Which principle is violated here in the logarithmic equation?

I'm a beginner to mathematics and I'm stuck with a calculus exercise. It seems like I violate a principle, but I cannot yet see what I did wrong here. I hope a second look from a 3rd person will help.

The equation I need to solve is:

$$$$16^{x}+4^{(x+1)}=12$$$$

With as $$x=\frac{1}{2}$$ as only real solution. I understand that this can be solved with substitution, but I especially want to solve this problem with writing everything in the same base.

Attempt:

\begin{aligned} &16^{x}+4^{(x+1)}=12 \\ &\left(4^{2}\right)^{x}+4^{(x+1)}=12 \\ &4^{2 \cdot x}+4^{(x+1)}=12 \\ &4^{2 \cdot x}+4^{(x+1)}=4^{\left(\frac{\log (12)}{\log (4)}\right)} \\ &2 \cdot x+x+1=\frac{\log (12)}{\log (4)} \\ &3 \cdot x=\frac{\log (12)}{\log (4)}-1 \\ &x=\frac{1}{3}\left(\frac{\log (12)}{\log (4)}-1\right) \end{aligned}

• If you get a wrong solution then you can simply go back and substitute your solution in the previous equations. Then you'll quickly find the point where you made an error. Commented Feb 24, 2022 at 9:21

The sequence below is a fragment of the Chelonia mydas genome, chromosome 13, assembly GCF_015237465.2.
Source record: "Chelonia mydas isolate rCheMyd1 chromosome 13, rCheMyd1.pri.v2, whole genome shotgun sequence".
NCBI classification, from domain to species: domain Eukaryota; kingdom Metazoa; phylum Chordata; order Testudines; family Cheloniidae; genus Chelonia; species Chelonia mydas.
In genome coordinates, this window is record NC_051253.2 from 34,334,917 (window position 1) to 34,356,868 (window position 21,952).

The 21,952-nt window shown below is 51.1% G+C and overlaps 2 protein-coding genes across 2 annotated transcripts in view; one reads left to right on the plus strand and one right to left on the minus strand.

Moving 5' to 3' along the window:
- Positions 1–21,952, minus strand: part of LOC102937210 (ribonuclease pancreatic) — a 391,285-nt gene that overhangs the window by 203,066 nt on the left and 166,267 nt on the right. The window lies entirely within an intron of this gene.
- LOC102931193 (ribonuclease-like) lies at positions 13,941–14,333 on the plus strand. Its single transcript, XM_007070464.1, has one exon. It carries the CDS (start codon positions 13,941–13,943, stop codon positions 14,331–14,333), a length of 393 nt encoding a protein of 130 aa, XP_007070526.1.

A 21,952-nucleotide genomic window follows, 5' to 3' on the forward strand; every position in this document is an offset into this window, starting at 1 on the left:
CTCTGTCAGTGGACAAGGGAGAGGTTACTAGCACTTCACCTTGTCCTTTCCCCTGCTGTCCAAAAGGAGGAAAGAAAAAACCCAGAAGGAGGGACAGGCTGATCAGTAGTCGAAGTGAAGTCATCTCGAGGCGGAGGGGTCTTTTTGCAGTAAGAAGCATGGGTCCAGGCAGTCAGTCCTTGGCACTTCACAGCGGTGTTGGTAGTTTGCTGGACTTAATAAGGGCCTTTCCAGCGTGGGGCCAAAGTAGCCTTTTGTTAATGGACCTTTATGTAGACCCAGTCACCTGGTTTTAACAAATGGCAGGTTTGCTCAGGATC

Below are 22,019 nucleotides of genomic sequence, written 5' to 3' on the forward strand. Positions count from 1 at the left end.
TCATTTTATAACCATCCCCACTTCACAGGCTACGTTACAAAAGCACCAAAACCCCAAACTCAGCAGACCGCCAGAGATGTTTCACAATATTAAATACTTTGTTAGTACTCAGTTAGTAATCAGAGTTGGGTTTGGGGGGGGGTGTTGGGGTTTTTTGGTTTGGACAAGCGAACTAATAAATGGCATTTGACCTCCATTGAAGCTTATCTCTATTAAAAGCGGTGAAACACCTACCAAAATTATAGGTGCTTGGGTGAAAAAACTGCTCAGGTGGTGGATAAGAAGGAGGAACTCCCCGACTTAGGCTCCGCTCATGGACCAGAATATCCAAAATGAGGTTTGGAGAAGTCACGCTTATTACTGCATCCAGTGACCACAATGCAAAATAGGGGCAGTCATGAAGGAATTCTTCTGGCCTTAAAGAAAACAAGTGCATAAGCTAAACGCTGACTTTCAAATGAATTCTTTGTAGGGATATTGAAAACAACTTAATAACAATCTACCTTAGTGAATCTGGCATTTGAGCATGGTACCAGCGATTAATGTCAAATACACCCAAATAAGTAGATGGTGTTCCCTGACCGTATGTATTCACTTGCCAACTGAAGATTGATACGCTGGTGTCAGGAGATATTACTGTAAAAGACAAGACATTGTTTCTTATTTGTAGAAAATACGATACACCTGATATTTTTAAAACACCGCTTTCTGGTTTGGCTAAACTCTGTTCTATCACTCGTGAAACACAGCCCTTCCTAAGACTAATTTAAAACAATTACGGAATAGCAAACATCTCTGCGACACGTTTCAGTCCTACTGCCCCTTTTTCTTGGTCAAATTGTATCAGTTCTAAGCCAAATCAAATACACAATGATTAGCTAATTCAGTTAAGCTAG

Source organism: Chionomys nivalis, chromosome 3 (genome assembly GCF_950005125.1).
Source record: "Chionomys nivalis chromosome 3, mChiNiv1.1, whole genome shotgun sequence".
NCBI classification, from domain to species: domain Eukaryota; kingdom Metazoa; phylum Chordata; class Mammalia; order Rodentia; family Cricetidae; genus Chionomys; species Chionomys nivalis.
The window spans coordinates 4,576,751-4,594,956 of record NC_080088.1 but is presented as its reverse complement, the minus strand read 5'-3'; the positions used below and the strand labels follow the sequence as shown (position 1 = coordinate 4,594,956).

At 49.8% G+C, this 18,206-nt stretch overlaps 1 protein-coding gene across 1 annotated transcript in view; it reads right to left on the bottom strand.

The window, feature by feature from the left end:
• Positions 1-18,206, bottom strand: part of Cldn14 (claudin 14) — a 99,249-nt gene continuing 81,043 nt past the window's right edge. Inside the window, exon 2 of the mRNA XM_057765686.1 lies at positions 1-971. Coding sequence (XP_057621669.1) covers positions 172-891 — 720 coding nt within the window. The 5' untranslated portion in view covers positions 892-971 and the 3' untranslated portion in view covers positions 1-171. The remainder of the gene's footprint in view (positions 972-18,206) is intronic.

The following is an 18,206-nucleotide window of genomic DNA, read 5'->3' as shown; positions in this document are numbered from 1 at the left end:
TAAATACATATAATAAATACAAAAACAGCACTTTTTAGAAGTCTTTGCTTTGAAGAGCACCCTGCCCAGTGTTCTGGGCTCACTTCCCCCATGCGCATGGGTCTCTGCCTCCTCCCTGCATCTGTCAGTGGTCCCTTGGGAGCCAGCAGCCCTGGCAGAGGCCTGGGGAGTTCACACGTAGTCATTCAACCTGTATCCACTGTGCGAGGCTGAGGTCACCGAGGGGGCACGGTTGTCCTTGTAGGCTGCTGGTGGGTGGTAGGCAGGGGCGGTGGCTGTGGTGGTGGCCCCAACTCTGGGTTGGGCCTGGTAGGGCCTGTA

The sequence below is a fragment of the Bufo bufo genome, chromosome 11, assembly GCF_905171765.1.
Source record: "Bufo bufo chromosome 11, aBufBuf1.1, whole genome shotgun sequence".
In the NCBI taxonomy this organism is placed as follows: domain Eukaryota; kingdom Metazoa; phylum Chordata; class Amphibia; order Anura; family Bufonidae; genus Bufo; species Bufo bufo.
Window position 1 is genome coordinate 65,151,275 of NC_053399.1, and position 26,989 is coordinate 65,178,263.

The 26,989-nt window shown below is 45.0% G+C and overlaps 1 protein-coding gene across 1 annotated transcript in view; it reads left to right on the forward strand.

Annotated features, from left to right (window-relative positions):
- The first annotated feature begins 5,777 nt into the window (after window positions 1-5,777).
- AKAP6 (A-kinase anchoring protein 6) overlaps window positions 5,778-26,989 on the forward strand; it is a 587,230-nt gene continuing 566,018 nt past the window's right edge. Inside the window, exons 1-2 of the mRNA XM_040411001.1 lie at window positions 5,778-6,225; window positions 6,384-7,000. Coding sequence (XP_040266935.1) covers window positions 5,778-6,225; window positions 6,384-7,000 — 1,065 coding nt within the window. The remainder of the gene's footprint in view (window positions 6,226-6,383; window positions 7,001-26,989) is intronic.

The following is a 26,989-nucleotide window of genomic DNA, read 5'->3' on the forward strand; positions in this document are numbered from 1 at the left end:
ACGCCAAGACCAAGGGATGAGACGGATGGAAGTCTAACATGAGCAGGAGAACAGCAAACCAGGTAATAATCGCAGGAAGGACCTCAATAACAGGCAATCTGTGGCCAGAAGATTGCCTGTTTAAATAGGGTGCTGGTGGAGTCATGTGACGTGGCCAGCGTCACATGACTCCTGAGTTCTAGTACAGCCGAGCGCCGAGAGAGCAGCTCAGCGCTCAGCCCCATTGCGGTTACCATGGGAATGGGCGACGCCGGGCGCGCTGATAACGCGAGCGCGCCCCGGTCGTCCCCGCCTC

• Now the problem has been identified, you can write the original problem as a quadratic in $y:=4^x$ to solve it.
– J.G.
Commented Feb 24, 2022 at 9:27
• Mistakenly claiming that $f(a+b)=f(a)+f(b)$ for some function $f$, is one of the most common errors in basic mathematics. In your case $f(x)=\log(x)$. Other common examples are $f(x)=\frac 1x$ and most famously $f(x)=x^n$ - see: en.wikipedia.org/wiki/Freshman%27s_dream.
– tkf
Commented Feb 24, 2022 at 22:49

The step where you go to $$2 \cdot x + x + 1 = (\cdots)$$ is incorrect, since $$\log_4 (a+b) \neq \log_4 a + \log_4 b$$ in general.
\begin{aligned} &16^{x}+4^{(x+1)}=12 \\ &\left(4^{2}\right)^{x}+4^{(x+1)}=12 \\ &\left(4^{x}\right)^{2}+4\cdot 4^{x}-12=0 \\&y^2 + 4y - 12 = 0,\\ \end{aligned}
which is now a quadratic equation with $$y:=4^x$$. Solving gives either $$y=2$$ or $$y=-6$$, so we now have $$4^x = 2 \qquad\mathrm{or}\qquad 4^x=-6.$$ Given that you are looking only for real solutions, we conclude that $$4^x=2$$ and $$x=\frac{1}{2}.$$
There is a mistake going from the 4th to the 5th line: $$4^a+4^b\neq4^{a+b}$$